The French foreign ministry spokesperson said that the continuing NSA denials about their culpability are “not believable,” and that there was a need to get “more clarity on the practices of the US Secret Service.” The Spanish foreign minister, Jose Manuel Garcia-Margallo, said that if reports of the NSA snooping on private phone calls in his country proved to be true, then it would “break the climate of trust that traditionally existed between the two countries.” The German chancellor and the French president, Francois Hollande, are planning to hold talks with President Obama to chalk out the terms of a “non-spying” agreement on EU member countries. An Italian magazine, Panorama, has reported that the NSA did not even spare the Vatican, monitoring the incoming and outgoing phone calls there. In June, another Italian weekly, L’Expresso, had claimed that the NSA had monitored more than a million calls in Italy.




In Germany, many are calling for the intelligence apparatus in their country to be strengthened so that it would be less dependent on help from allies like the US. Merkel had hinted that intelligence sharing with Washington could be reviewed in the light of the latest revelations. Glen Greenwald, the investigative journalist who has been closely involved with Snowden, noted that Merkel was initially unconcerned when reports about the massive American spying on Germany first came out a few months back. It was only after she realised that her personal phone was hacked that she reacted strongly. Grigor Gysi, the leader of the Left party that is the third biggest in the Bundestag, said that Germany should give Snowden political asylum so that he could freely speak before the parliamentary committee looking into NSA hacking affair.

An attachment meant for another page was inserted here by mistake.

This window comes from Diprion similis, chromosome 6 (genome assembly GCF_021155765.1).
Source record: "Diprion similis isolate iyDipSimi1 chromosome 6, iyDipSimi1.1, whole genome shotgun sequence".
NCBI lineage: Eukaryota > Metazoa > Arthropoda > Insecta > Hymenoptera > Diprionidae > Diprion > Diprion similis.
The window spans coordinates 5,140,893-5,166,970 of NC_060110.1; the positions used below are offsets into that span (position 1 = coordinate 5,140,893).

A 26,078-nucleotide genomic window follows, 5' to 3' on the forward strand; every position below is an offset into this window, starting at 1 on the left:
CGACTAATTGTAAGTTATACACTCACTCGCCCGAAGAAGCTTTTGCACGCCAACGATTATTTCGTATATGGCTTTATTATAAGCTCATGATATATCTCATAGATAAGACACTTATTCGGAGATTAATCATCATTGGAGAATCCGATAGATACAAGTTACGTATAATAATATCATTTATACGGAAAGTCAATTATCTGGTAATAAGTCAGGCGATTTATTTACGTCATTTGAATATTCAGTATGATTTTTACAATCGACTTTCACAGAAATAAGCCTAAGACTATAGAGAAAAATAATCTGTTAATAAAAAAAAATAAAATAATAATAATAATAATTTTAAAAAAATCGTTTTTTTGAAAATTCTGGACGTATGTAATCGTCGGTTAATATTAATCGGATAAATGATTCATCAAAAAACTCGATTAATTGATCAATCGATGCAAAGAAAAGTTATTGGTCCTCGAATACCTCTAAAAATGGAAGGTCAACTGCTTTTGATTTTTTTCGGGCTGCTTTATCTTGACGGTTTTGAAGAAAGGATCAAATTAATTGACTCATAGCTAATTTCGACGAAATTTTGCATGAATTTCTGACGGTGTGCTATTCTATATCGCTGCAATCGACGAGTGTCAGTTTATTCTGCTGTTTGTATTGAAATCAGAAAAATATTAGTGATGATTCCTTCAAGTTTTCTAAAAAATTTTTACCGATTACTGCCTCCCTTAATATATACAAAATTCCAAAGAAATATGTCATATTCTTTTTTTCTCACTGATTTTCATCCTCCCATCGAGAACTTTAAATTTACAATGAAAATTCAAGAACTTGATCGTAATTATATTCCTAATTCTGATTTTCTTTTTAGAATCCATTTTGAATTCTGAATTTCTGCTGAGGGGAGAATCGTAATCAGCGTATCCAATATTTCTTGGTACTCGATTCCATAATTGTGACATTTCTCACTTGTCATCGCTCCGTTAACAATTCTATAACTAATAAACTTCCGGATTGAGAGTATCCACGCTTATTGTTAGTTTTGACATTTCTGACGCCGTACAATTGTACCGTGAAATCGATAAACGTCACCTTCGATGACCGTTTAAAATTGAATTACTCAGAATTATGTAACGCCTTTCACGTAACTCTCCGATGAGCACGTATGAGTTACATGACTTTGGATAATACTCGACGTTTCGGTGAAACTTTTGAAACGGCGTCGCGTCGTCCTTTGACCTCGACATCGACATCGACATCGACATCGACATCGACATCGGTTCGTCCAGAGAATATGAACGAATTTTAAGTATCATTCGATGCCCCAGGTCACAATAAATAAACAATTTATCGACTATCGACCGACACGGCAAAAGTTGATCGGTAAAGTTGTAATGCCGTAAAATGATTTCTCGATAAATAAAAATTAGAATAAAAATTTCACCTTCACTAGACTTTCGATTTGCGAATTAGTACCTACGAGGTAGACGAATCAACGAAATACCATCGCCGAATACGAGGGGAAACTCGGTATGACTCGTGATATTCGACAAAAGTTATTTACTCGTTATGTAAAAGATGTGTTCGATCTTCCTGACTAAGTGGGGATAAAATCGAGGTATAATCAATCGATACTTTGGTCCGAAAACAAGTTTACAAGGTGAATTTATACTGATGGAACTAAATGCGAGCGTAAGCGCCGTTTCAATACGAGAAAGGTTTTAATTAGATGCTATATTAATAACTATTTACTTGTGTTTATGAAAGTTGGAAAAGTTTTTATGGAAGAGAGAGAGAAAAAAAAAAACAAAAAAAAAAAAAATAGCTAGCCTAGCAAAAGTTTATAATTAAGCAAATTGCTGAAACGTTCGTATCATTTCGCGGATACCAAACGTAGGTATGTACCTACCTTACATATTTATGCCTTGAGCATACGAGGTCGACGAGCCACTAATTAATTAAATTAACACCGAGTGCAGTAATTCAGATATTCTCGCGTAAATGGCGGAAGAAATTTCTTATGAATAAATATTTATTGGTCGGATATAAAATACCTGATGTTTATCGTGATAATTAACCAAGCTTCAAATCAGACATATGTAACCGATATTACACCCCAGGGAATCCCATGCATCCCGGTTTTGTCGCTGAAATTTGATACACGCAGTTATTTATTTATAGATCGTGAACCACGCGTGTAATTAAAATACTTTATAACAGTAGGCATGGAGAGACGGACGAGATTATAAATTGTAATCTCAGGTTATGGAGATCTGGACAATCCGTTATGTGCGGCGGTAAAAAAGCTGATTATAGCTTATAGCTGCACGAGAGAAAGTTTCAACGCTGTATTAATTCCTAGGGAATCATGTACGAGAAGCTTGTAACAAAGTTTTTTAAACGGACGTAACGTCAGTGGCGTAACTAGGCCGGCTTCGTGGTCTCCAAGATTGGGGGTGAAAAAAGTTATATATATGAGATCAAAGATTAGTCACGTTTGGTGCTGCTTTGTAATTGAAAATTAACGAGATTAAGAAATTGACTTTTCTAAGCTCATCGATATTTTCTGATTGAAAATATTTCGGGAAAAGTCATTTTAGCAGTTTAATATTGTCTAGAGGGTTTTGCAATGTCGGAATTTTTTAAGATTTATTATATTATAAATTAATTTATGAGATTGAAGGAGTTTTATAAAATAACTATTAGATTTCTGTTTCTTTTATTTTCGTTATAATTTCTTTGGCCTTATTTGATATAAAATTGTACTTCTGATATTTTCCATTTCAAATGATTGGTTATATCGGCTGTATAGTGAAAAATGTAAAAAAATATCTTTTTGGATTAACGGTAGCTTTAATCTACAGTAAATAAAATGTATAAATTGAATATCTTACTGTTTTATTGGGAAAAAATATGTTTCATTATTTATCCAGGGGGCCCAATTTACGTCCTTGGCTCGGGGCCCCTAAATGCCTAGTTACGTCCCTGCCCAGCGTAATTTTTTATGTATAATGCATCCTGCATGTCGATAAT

The governments in Europe and Asia that have a close relationship with Washington are, meanwhile, trying to keep under wraps their own close linkages with the American security agencies like the NSA, FBI and the CIA. The British intelligence services also have been collecting cell phone and internet data on behalf of the NSA. In return, the Americans gave their British cousins access to data, impacting on their national security interests.


The French and German intelligence services too cooperate closely with the US on the world stage, especially in West Asia. The NSA is now claiming that European security agencies had secretly provided records of millions of phone calls. The alacrity in which the major European security agencies cooperated in forcing the plane of the Bolivian president, Evo Morales, to land in Vienna, is an illustration. They had believed that the Bolivian president, who was returning from an official visit to Russia, had Edward Snowden as a co-passenger. Bolivia was among the handful of countries which had the courage to unconditionally offer political asylum to the fugitive whistleblower. Even today none of the European governments, even those subjected to massive US surveillance like Germany and France, are willing to consider the possibility of giving Snowden asylum.